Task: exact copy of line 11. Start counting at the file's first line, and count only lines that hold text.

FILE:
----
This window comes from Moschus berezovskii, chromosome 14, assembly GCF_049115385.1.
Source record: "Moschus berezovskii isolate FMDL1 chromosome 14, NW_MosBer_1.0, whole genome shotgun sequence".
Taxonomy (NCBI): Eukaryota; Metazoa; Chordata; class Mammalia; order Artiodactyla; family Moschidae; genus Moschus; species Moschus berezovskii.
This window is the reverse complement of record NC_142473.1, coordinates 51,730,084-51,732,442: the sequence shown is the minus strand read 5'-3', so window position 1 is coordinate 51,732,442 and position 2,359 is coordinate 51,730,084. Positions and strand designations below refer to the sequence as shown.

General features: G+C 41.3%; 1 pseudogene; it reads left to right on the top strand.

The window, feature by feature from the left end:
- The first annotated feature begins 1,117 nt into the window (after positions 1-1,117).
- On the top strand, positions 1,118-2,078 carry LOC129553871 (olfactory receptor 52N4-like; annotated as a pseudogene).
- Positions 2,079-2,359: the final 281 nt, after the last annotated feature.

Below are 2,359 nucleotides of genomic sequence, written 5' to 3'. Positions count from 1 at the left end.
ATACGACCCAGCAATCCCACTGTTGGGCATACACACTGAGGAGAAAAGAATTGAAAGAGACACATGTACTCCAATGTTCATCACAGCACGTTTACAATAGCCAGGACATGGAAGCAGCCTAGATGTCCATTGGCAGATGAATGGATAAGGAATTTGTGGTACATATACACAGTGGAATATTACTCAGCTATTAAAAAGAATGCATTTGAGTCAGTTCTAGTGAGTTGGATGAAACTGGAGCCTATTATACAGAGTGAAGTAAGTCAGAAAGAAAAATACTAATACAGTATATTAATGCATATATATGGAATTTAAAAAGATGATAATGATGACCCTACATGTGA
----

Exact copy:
ATACGACCCAGCAATCCCACTGTTGGGCATACACACTGAGGAGAAAAGAATTGAAAGAGACACATGTACTCCAATGTTCATCACAGCACGTTTACAATAGCCAGGACATGGAAGCAGCCTAGATGTCCATTGGCAGATGAATGGATAAGGAATTTGTGGTACATATACACAGTGGAATATTACTCAGCTATTAAAAAGAATGCATTTGAGTCAGTTCTAGTGAGTTGGATGAAACTGGAGCCTATTATACAGAGTGAAGTAAGTCAGAAAGAAAAATACTAATACAGTATATTAATGCATATATATGGAATTTAAAAAGATGATAATGATGACCCTACATGTGA